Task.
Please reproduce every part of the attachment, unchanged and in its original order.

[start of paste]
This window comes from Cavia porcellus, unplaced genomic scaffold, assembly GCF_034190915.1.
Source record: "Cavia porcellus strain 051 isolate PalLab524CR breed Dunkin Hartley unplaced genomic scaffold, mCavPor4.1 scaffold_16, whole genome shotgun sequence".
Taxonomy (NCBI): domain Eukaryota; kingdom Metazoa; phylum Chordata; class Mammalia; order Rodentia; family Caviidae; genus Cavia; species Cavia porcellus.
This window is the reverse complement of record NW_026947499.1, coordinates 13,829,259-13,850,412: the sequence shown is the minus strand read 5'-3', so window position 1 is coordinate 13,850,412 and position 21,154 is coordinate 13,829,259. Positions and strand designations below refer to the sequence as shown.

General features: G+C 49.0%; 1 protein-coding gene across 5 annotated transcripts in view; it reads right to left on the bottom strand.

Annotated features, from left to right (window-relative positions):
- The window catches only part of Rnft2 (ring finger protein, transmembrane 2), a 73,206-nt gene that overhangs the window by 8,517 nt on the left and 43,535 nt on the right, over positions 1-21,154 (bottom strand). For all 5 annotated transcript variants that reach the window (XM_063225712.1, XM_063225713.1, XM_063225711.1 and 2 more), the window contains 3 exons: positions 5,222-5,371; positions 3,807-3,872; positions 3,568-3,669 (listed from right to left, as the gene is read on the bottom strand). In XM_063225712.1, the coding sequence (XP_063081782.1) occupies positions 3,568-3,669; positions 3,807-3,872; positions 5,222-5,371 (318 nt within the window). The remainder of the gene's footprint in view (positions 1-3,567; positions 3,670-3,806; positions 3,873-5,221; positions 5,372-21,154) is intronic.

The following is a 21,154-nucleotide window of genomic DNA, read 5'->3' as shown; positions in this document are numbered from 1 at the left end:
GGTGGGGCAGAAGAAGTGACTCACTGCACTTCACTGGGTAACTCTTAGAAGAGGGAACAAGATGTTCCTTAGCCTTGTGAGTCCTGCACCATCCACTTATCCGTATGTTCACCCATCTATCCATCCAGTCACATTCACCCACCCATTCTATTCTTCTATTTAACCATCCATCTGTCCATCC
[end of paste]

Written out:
This window comes from Cavia porcellus, unplaced genomic scaffold, assembly GCF_034190915.1.
Source record: "Cavia porcellus strain 051 isolate PalLab524CR breed Dunkin Hartley unplaced genomic scaffold, mCavPor4.1 scaffold_16, whole genome shotgun sequence".
Taxonomy (NCBI): domain Eukaryota; kingdom Metazoa; phylum Chordata; class Mammalia; order Rodentia; family Caviidae; genus Cavia; species Cavia porcellus.
This window is the reverse complement of record NW_026947499.1, coordinates 13,829,259-13,850,412: the sequence shown is the minus strand read 5'-3', so window position 1 is coordinate 13,850,412 and position 21,154 is coordinate 13,829,259. Positions and strand designations below refer to the sequence as shown.

General features: G+C 49.0%; 1 protein-coding gene across 5 annotated transcripts in view; it reads right to left on the bottom strand.

Annotated features, from left to right (window-relative positions):
- The window catches only part of Rnft2 (ring finger protein, transmembrane 2), a 73,206-nt gene that overhangs the window by 8,517 nt on the left and 43,535 nt on the right, over positions 1-21,154 (bottom strand). For all 5 annotated transcript variants that reach the window (XM_063225712.1, XM_063225713.1, XM_063225711.1 and 2 more), the window contains 3 exons: positions 5,222-5,371; positions 3,807-3,872; positions 3,568-3,669 (listed from right to left, as the gene is read on the bottom strand). In XM_063225712.1, the coding sequence (XP_063081782.1) occupies positions 3,568-3,669; positions 3,807-3,872; positions 5,222-5,371 (318 nt within the window). The remainder of the gene's footprint in view (positions 1-3,567; positions 3,670-3,806; positions 3,873-5,221; positions 5,372-21,154) is intronic.

The following is a 21,154-nucleotide window of genomic DNA, read 5'->3' as shown; positions in this document are numbered from 1 at the left end:
GGTGGGGCAGAAGAAGTGACTCACTGCACTTCACTGGGTAACTCTTAGAAGAGGGAACAAGATGTTCCTTAGCCTTGTGAGTCCTGCACCATCCACTTATCCGTATGTTCACCCATCTATCCATCCAGTCACATTCACCCACCCATTCTATTCTTCTATTTAACCATCCATCTGTCCATCC